05 - Kate slicing the top of a sediment core
05 - Kate slicing the top of a sediment core


Another scientist, Pete Lamont, checks the sediment cores for organisms. He always looks a bit like he is looking for gold when he is washing the sediment in a sieve. He takes the most amazing photos (with the help of a microscope) of the animals he finds in the sediment.

06 - Brittle star fish, photo by Peter Lamont
06 - Brittle star fish, photo by Peter Lamont


While we were in Rijpfjorden Stig and Anette had the opportunity to visit the little research hut, which is not occupied at the moment. They took George, the BBC cameraman with them and stayed out for most of the day.

07 - The RIBs return to the ship, having dropped off Annette, Stig and George, photo by George Pagliero
07 - The RIBs return to the ship, having dropped off Annette, Stig and George, photo by George Pagliero


08 - Rijpfjorden hut, photo by George Pagliero
08 - Rijpfjorden hut, photo by George Pagliero


They managed to climb the hill behind the hut just before the fog rolled in. Unfortunately the JCR was out of sight at that moment, so George never got his shot of the JCR in the fjord filmed from the hill. In the next picture you can just see the fog beginning to rise. Because of the turn in the weather we were several hours late to pick our small shore party up again. They were warm and cosy in the hut however and well fed on Norwegian field rations with cod stew on the menu.

09 - Annette making a brew on top of the hill, photo by George Pagliero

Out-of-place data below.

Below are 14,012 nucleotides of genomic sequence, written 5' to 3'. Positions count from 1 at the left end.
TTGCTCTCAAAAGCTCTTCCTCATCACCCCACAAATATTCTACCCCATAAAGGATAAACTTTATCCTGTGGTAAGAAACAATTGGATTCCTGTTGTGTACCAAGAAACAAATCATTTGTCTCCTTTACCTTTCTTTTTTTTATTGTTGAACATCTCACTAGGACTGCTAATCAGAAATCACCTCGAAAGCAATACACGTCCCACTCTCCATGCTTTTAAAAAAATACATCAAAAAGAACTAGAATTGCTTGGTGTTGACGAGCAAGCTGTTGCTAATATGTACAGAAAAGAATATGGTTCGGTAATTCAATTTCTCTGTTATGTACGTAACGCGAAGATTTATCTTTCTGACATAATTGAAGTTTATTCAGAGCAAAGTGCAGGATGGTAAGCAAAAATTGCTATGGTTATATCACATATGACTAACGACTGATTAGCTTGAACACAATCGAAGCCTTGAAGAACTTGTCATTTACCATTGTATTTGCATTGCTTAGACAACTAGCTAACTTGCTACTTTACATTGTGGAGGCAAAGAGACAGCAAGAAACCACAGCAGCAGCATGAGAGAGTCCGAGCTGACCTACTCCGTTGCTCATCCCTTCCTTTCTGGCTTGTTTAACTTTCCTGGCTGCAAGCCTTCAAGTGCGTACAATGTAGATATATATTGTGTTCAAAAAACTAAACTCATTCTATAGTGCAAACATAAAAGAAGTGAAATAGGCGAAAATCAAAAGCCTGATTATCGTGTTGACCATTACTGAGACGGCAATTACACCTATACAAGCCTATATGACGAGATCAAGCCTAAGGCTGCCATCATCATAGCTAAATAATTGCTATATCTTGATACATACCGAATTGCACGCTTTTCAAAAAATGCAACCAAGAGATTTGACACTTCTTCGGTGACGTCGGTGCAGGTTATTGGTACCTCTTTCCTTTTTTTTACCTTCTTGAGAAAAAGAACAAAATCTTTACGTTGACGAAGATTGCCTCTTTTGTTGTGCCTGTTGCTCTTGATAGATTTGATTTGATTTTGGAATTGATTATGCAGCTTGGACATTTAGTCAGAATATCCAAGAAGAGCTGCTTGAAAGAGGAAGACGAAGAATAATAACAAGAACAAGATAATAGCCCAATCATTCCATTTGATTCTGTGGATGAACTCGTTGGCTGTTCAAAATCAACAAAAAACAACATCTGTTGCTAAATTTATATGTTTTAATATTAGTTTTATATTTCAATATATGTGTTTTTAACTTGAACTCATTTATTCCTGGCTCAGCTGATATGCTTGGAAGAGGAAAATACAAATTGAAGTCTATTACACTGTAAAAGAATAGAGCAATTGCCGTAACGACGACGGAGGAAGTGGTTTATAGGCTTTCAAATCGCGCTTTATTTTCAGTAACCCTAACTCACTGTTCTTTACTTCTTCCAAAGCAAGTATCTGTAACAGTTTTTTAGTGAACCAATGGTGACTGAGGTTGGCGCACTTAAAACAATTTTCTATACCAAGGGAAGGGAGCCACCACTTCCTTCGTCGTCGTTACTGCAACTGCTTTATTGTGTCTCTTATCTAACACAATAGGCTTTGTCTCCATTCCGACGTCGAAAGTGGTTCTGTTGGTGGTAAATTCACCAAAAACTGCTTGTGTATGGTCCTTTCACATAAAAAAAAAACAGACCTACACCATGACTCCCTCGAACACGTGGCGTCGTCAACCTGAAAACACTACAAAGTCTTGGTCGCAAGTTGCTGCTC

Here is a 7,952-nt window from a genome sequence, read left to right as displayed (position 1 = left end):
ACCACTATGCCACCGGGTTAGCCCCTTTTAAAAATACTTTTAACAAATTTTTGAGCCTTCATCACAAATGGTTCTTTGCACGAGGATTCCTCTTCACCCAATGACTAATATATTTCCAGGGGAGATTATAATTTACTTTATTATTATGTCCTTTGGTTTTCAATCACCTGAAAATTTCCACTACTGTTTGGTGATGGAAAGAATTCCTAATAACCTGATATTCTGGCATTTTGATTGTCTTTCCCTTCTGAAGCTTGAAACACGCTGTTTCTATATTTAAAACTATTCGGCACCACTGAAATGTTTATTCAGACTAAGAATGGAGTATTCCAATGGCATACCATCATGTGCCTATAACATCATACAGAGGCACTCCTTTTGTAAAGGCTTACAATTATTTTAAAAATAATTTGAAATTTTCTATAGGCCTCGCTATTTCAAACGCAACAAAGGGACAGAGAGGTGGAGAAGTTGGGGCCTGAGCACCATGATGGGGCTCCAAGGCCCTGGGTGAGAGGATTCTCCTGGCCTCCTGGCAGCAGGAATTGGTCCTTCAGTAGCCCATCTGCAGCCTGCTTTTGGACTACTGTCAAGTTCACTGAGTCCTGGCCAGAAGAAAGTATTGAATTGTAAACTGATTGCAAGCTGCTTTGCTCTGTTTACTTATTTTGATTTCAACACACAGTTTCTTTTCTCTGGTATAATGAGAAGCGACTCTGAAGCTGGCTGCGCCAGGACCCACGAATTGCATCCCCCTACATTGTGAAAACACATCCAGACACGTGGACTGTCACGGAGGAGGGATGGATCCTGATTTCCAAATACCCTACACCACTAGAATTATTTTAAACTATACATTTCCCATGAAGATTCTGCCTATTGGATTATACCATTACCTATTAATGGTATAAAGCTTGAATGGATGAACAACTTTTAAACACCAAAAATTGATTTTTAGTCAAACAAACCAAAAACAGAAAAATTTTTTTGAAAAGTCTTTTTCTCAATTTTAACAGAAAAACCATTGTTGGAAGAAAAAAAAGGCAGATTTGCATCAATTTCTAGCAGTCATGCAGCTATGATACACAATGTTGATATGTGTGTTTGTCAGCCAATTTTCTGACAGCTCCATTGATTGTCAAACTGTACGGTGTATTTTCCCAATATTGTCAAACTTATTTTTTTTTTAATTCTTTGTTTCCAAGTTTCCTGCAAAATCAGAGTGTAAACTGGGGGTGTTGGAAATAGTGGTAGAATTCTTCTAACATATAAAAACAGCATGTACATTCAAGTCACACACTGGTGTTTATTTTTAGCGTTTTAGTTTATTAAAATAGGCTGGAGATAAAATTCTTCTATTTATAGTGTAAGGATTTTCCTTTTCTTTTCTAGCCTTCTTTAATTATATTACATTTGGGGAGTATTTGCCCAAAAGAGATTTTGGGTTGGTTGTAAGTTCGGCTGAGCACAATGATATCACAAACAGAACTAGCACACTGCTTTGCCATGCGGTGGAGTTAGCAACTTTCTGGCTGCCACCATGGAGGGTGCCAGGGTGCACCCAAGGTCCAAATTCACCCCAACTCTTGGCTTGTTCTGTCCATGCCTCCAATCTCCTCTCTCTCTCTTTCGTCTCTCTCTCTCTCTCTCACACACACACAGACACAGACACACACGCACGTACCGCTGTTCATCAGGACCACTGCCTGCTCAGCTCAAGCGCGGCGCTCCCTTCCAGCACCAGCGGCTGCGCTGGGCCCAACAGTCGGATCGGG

09 - Annette making a brew on top of the hill, photo by George Pagliero


After three days is was time to leave Rijpjorden again, which proved to be hard work for the ship and her crew. This was because the wind had changed direction in the meantime and had blown the ice back in. It has also started to snow quite heavily, covering the ship in a thick white layer.
While officers, crew and the scientists were working hard, some of us still found time for a snowball fight!

10 - Lester throwing a snowball at me
10 - Lester throwing a snowball at me


In a joint effort we also built a snowman on deck. It is of course pure coincidence that he shares his first name with the chief scientist of this cruise…

11 - A snowman called Ray
11 - A snowman called Ray


This last day in the ice proved to be a very special experience. Within about 2 ½ hours during the afternoon we saw three more polar bears. It got even more special when while we were watching Bear 22 a walrus popped up his head out of a lead nearby. The following night more bears were seen, bringing the total bear count up to 27 sightings for this cruise! I think we all appreciated having the opportunity to watch so many of these magnificent bears! Please forgive me for attaching just one last bear photo. This one seemed to be a young bear, intently watching the frozen over lead. It did not even once turn its head while the ship passed by! Maybe it expected a seal to pop up through the ice any time.

12 - Bear 22
12 - Bear 22


13 - Slightly blurry walrus, very close by to bear 22
13 - Slightly blurry walrus, very close by to bear 22


Three more birthdays (Elaine, Pauline and Pete Lens) were celebrated this week. While they all received cards, presents and a birthday cake, there was not a full-blown birthday party for each one of them, because that would have been just a little too much. So on some birthdays we watched a movie chosen by birthday boy or girl. Pauline was particularly excited about having a snowball fight on her birthday for the first time in her life!

14 - Pauline opens her presents
14 - Pauline opens her presents


Petra, photos by Peter Lamont, George Pagliero and myself